Lens metrology: How to measure a double-sided thick aspherical lens optically?

In lens metrology, how do people measure a double-sided thick aspherical lens optically? By "optically" I mean for example, using wavefront sensing, interferometry or the interferogram methods.

I searched a little but only found mirror surfaces measurement.

To me, the difficulty is, there are two sides to be measured, but we only get one "accumulated phase" from our measurement. For example, from Shack-Hartmann wavefront sensors we only get one single phase for the lens, but we need the surfaces from both sides. It is mixed.

So is it possible to do double-side lenses metrology optically?

• Is the lens assumed to be mirror-symmetric? That could allow the normal approach to work. – probably_someone May 1 '18 at 0:29
• @probably_someone Unfortunately not. The lens assumes to be a freeform, an asymmetric one. And could you hint more on the "normal approach"? – WDC May 1 '18 at 0:32
• What do you want to measure? Do you want to know the curvature of each surface? – S. McGrew May 1 '18 at 0:39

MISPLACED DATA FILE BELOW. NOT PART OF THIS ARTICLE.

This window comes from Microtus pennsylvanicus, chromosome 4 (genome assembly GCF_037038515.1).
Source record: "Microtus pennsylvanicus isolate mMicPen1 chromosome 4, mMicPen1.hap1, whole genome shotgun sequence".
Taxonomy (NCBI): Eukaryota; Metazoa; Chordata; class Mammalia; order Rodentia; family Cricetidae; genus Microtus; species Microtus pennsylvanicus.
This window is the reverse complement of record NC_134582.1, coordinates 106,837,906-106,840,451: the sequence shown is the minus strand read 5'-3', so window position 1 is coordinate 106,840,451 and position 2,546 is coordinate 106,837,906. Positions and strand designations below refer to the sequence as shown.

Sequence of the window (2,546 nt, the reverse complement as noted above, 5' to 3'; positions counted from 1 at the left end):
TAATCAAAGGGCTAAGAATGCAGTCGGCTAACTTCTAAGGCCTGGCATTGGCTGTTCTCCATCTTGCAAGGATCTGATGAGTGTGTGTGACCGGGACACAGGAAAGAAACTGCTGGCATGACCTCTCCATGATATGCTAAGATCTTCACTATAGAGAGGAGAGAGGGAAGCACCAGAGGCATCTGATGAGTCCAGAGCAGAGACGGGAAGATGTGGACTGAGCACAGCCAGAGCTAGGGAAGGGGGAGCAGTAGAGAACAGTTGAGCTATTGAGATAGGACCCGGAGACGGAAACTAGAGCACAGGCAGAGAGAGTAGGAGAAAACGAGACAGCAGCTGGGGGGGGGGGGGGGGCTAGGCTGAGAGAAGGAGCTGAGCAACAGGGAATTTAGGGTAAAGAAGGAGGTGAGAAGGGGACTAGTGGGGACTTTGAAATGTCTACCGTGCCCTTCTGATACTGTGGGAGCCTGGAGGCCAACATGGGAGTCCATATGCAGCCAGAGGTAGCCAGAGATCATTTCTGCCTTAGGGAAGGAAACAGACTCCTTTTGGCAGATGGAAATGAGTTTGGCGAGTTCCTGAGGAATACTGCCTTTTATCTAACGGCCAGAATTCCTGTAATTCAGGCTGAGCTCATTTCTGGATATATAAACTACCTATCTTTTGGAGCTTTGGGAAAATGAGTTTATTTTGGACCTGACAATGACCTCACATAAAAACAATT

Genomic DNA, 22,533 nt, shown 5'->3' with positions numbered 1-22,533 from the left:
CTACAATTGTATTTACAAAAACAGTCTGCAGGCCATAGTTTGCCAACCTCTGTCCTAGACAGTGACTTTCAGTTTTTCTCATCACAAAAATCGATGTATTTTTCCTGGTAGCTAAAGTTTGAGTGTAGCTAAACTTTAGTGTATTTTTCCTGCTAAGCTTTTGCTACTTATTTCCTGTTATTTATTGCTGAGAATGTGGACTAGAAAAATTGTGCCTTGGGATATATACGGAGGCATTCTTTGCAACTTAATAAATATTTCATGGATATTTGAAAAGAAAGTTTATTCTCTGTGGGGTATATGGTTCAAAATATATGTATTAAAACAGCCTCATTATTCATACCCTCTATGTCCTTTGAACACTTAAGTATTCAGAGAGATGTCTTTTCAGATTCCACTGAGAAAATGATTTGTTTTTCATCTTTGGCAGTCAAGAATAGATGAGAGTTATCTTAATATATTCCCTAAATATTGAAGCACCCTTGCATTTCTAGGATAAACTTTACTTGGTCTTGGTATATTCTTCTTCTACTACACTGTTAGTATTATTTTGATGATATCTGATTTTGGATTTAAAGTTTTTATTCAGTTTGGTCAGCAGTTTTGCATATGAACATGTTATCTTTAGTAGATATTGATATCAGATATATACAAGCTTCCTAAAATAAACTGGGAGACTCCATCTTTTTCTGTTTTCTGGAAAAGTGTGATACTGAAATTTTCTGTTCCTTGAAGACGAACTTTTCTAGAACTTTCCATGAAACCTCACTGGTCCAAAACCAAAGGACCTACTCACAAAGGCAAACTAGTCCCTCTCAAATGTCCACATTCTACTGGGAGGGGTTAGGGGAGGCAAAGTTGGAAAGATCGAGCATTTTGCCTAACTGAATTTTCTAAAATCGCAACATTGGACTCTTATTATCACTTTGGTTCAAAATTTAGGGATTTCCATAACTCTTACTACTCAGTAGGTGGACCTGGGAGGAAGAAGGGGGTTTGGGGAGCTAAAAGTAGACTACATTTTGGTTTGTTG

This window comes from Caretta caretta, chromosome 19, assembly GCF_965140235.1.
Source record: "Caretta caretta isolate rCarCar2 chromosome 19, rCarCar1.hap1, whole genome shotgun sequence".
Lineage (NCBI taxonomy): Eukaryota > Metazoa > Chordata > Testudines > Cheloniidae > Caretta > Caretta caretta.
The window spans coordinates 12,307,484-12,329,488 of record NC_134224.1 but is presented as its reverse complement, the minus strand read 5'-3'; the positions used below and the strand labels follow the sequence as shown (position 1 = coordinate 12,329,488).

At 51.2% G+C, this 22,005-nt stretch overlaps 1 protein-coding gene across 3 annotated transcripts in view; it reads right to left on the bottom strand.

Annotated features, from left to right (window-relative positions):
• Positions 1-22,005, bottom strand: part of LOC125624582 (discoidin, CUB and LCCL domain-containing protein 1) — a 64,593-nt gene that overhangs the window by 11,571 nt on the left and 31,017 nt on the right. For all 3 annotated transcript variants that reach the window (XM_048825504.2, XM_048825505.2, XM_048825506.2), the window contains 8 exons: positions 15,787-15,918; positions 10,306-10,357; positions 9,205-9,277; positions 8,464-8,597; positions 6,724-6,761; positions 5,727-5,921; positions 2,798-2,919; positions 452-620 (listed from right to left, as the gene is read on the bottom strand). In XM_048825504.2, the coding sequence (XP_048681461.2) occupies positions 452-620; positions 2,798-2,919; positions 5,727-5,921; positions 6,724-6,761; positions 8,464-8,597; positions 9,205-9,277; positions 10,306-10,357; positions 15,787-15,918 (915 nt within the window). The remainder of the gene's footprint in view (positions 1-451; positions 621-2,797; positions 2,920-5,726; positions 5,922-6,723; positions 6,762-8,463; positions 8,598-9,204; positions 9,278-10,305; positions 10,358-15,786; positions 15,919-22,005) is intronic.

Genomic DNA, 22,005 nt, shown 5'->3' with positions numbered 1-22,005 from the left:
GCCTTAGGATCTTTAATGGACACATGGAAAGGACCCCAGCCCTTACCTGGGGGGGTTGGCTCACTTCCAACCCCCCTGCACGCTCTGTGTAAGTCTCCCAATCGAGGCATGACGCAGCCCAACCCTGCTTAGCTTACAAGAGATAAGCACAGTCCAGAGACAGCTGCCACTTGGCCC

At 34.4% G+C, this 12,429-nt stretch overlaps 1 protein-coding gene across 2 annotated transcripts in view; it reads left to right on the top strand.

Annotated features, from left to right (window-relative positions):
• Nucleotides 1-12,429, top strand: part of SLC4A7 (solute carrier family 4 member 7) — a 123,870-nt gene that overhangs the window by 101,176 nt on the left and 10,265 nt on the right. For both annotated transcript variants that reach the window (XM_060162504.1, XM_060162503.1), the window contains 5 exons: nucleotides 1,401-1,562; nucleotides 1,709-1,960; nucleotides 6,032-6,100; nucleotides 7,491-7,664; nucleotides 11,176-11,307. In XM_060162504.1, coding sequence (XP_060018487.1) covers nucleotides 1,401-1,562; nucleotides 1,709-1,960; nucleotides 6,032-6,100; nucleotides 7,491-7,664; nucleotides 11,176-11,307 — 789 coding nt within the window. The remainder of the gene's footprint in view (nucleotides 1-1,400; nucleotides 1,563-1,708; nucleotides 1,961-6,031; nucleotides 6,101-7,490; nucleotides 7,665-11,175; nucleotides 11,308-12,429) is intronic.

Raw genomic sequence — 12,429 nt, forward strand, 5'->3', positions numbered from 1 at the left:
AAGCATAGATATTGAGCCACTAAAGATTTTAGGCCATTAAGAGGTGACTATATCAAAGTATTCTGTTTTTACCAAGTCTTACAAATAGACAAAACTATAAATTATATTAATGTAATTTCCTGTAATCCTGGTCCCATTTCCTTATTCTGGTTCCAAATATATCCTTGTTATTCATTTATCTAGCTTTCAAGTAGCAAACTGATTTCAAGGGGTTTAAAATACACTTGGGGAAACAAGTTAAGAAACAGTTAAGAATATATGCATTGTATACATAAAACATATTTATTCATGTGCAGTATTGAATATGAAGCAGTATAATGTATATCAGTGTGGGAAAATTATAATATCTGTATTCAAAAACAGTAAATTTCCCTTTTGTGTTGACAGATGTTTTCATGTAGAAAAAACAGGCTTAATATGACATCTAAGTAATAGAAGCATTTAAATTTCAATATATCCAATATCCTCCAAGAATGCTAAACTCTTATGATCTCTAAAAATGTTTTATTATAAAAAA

• There are probably several different ways to do that, but I would do it by measuring the wavefront of a collimated beam reflected off the front surface, then measure the wavefront of a collimated beam reflected off the back surface. One surface at a time makes it MUCH simpler. – S. McGrew May 1 '18 at 0:42
• Don't know if there is a straightforward way to measure the curvature of both surfaces by sending a beam all the way through the lens. Possibly it could be done by using several different incident beams (e.g., collimated, diverging, and converging by known amounts), measuring the resulting wavefront for each, and solving the parallel equations made by plugging in the wavefront values to a thick-lens equation. It could be a messy calculation. – S. McGrew May 1 '18 at 0:57